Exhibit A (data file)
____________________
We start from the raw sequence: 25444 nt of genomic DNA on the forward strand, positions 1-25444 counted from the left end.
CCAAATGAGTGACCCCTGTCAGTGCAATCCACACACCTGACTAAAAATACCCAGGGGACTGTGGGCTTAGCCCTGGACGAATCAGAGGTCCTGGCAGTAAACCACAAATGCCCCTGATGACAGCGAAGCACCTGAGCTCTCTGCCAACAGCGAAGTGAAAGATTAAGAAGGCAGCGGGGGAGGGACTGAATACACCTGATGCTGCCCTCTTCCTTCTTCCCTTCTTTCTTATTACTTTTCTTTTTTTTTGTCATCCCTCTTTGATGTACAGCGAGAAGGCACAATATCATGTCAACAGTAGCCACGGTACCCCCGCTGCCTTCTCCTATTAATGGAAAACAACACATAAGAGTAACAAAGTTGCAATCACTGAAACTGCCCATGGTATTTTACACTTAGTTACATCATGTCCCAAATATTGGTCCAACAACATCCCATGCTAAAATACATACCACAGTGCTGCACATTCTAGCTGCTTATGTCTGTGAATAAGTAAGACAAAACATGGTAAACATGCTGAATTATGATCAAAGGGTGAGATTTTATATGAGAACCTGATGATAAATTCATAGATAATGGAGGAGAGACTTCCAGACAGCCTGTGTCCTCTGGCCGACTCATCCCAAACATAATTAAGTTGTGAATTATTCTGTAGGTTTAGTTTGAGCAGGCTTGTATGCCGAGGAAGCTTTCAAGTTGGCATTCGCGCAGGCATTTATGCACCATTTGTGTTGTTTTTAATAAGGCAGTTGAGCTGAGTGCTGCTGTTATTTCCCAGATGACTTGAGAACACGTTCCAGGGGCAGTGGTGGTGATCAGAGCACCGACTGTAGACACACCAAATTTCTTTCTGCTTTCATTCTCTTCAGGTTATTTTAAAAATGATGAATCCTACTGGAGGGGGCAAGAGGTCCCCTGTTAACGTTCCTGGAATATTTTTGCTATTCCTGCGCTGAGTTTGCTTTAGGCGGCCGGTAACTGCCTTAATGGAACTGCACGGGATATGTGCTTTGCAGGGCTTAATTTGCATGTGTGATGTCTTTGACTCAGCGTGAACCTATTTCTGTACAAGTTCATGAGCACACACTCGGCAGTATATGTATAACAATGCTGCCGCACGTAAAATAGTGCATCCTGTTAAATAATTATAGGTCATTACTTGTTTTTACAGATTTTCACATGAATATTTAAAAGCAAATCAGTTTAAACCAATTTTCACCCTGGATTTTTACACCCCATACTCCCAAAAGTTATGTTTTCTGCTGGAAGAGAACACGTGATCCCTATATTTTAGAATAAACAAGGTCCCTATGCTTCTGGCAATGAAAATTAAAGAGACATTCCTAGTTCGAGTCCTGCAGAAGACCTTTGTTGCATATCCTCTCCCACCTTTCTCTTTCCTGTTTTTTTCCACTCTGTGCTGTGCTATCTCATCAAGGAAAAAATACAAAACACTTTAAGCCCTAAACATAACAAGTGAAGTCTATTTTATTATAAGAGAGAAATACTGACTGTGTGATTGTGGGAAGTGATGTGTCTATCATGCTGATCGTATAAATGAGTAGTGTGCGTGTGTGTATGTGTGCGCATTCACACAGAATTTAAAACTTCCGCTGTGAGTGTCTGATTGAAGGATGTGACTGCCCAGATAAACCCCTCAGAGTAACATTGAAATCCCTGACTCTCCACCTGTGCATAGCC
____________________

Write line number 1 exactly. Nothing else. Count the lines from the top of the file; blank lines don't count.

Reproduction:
We start from the raw sequence: 25444 nt of genomic DNA on the forward strand, positions 1-25444 counted from the left end.